In the name of transparency BMJ readers may like to know that Ben Goldacre is a research fellow at the Maudsley Hospital [1]. In this regard his prominent intervention in the WiFi dispute with the BBC Panorama programme earlier this year may be relevant [2], noting that the Mobile Phones Research Unit which researches this issue [3] is for some reason part of the Institute of Psychiatry at the Maudsley Hospital [4]. Given Dr Goldacre's normal fastidiousness it is not clear why this information has not been made readily available.

It is also fair to question whether the sarcastic tone of an article entitled 'Watch out for that blob of radiation!' or his personal attack on another journalist [2]:

"The Independent has put its green columnist Julia Stephenson on to Panorama's Wi-Fi scare story: a charming beef heiress living in Chelsea on a trust fund, who believes her symptoms of tiredness and headache are caused by electromagnetic radiation from phones and Wi-Fi."

constitutes good or objective science.

[1] Royal College of Psychiatrists, Liason Psychiatry Faculty, Annual Residential Conference 2008:  

[2] Ben Goldacre 'Watch out for that blob of radiation' Guardian 2 June 2007:,,2093766,00.html  



Competing interests: Autistic son

...and the Maudsley should be transparent too 22 December 2007
John Stone,
London N22

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Re: ...and the Maudsley should be transparent too

On reflection the implications for the Maudsley Hospital and its teaching institution, the Institute of Psychiatry, are profound. They have in effect indulged Dr Goldacre's career, and benefitted from his journalism, without taking responsibility for it. Dr Goldacre, for example, gave a seminar at the Institute entitled 'Science and Journalism' on 10 December [1]. A check on Pub Med suggests the only articles he has published are journalistic.

Does the hospital take responsibility for Dr Goldacre's website where he warns bloggers:

".. personal anecdotes about your MMR tragedy will be deleted for your own safety" [2]  

Is this ethically tolerable, or a proper way to do science? I believe they have to look at their position.

[1 ]  


Competing interests: Autistic son

Ben Goldacre's publications 23 December 2007
Michael L Calais,
medical student

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Re: Ben Goldacre's publications

Mr Stone states that "A check on PubMed suggests the only articles he has published are journalistic," yet a simple search on the PubMed database [1] using the parameter "goldacre b" reveals one page of results, number 7 being a research article from a team at the University of Milan in 1997 on "Functional heterogeneity of left inferior frontal cortex as revealed by fMRI"[2].

I'm fairly sure this particular B Goldacre is the same author as the "journalistic" pieces since his biography mentions that he "he was a visiting researcher in cognitive neurosciences at the University of Milan, working on fMRI brain scans of language and executive function" in between leaving Oxford University with a first in his pre-clinical studies and before going on to UCL for clinical medicine[3].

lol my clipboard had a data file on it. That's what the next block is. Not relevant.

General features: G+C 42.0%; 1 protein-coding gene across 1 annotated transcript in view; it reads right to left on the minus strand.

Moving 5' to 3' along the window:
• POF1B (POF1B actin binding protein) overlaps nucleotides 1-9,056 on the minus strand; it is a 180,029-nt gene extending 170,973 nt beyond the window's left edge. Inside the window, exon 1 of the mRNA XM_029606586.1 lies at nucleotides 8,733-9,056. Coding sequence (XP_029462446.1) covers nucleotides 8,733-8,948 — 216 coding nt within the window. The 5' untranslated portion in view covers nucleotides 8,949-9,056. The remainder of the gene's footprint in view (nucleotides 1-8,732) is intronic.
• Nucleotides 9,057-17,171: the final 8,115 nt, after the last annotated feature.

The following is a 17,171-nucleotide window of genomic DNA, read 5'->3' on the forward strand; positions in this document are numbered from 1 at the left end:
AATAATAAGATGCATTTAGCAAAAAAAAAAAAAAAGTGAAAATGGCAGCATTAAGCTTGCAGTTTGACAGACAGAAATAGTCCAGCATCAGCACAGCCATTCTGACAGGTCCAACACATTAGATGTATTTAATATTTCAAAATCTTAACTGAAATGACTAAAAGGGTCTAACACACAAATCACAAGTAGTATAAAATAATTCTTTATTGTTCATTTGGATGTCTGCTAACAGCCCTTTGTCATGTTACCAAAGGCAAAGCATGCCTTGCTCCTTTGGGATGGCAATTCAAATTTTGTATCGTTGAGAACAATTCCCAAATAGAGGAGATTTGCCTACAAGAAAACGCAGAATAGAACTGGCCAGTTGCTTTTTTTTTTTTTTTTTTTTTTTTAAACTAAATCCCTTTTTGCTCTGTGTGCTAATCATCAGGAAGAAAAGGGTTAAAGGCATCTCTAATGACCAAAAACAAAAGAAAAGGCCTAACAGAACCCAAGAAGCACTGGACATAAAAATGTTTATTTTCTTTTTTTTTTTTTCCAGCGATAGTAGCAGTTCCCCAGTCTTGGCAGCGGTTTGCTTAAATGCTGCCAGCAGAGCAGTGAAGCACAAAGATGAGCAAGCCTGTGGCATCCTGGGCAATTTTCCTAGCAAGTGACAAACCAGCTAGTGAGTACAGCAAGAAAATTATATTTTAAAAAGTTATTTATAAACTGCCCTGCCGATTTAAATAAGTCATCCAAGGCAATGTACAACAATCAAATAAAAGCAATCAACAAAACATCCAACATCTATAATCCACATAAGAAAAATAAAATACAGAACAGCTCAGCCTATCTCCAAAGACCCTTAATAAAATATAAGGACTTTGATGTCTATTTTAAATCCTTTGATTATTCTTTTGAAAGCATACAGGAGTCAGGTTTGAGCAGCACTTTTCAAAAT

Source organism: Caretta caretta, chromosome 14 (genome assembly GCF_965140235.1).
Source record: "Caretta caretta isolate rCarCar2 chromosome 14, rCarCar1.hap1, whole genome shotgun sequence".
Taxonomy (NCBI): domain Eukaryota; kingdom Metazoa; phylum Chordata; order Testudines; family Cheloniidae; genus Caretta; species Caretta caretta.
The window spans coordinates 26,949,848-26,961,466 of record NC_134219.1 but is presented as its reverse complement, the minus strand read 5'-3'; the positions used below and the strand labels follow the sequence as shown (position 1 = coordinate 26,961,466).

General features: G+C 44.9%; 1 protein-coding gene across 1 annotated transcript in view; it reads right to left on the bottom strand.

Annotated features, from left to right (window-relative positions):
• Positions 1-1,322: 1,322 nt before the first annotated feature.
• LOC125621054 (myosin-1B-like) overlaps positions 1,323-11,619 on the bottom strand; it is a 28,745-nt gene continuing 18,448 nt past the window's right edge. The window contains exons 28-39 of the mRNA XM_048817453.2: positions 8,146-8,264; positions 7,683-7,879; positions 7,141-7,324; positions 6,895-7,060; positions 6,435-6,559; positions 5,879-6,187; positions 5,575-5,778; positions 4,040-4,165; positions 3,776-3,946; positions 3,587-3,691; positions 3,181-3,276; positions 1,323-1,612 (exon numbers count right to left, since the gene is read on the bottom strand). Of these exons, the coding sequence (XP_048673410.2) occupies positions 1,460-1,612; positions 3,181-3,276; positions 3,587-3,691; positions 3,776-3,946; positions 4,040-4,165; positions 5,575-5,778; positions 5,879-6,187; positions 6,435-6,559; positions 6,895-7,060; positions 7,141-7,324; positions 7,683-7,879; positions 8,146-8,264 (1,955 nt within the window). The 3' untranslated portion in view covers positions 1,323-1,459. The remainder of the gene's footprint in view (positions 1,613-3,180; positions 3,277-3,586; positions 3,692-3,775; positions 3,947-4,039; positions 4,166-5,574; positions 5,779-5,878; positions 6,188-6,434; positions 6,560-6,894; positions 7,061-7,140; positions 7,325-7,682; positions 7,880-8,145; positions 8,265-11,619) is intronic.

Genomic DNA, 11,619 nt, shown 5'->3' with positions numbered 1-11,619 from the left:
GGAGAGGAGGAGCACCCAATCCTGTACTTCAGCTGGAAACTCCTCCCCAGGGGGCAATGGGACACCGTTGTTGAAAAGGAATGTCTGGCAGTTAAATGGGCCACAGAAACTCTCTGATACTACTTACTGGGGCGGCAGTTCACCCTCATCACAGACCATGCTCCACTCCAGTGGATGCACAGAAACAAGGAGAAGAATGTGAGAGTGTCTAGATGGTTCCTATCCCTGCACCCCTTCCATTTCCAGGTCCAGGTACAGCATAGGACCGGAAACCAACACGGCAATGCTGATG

Mr Stone clearly has some sort of grudge against Dr Goldacre, and he is making some serious accusations here, so it would be expedient for him to get his facts right first, wouldn't it?


[2] Neuroreport. 1997 May 27;8(8):2011-7

 [3] About Dr Ben Goldacre

Competing interests: None

Re: Ben Goldacre's publications 27 December 2007
John Stone,
London N22

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Re: Re: Ben Goldacre's publications

I can assure Michael Calais that I have no grudge against Ben Goldacre. I have taken a close interest in the MMR affair, and vaccine related issues. Goldacre has been prominent and publicly influential in the MMR debate since 2002, so I am legitimately concerned with accuracy and transparency. I note my objections to the science in the GSK/ABSW award winning 2003 article [1,2] have never been met. Nor were Goldacre's close connections with the psychiatric community made clear, for example, with intervention in the Observer affair earlier this year [3]. For, instance a senior luminary of the Institute of Psychiatry is Sir Michael Rutter who has taken a strong line on the issue of MMR [4]. Simon Baron- Cohen, who was quoted in the article, formerly held a senior position at the Institute [5].

It is unusual for someone in Goldacre's position to withold their place of work: there is a box for this information even in Rapid Responses, and if Goldacre had published research in the recent past he would certainly have had to make such a declaration. There is obviously a problem with someone attached to an institution representing themselves as an independent journalist.

I bow to Michael Calais over my failure to turn up the 1997 study in Pub Med. I typed into the search engine "Goldacre, B" and "Ben Goldacre" and neither search recovered the article. However, the article is irrelevant to the present circumstances, and changes nothing.


[2] John Stone, 'Re: Restrictions on hospitality apply to journalist and doctors',  

[3] Ben Goldacre, 'The MMR story that wasn't',,,2128834,00.html  



Competing interests: Autistic son